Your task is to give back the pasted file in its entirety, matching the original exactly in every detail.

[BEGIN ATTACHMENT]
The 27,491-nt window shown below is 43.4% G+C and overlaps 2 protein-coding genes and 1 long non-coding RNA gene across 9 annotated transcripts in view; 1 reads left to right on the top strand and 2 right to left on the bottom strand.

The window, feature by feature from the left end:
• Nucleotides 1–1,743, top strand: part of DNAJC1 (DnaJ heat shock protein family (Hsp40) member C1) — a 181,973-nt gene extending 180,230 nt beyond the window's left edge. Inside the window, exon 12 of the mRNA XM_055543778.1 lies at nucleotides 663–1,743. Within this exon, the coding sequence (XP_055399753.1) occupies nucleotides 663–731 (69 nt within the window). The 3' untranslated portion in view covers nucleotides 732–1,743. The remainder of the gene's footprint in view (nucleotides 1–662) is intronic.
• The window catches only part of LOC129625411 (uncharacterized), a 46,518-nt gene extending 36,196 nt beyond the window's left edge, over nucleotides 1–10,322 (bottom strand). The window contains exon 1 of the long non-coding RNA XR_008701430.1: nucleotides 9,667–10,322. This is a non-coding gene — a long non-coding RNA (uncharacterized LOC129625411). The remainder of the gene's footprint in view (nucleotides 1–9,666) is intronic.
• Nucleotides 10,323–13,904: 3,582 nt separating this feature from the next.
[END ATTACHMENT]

The 27,491-nt window shown below is 43.4% G+C and overlaps 2 protein-coding genes and 1 long non-coding RNA gene across 9 annotated transcripts in view; 1 reads left to right on the top strand and 2 right to left on the bottom strand.

The window, feature by feature from the left end:
• Nucleotides 1–1,743, top strand: part of DNAJC1 (DnaJ heat shock protein family (Hsp40) member C1) — a 181,973-nt gene extending 180,230 nt beyond the window's left edge. Inside the window, exon 12 of the mRNA XM_055543778.1 lies at nucleotides 663–1,743. Within this exon, the coding sequence (XP_055399753.1) occupies nucleotides 663–731 (69 nt within the window). The 3' untranslated portion in view covers nucleotides 732–1,743. The remainder of the gene's footprint in view (nucleotides 1–662) is intronic.
• The window catches only part of LOC129625411 (uncharacterized), a 46,518-nt gene extending 36,196 nt beyond the window's left edge, over nucleotides 1–10,322 (bottom strand). The window contains exon 1 of the long non-coding RNA XR_008701430.1: nucleotides 9,667–10,322. This is a non-coding gene — a long non-coding RNA (uncharacterized LOC129625411). The remainder of the gene's footprint in view (nucleotides 1–9,666) is intronic.
• Nucleotides 10,323–13,904: 3,582 nt separating this feature from the next.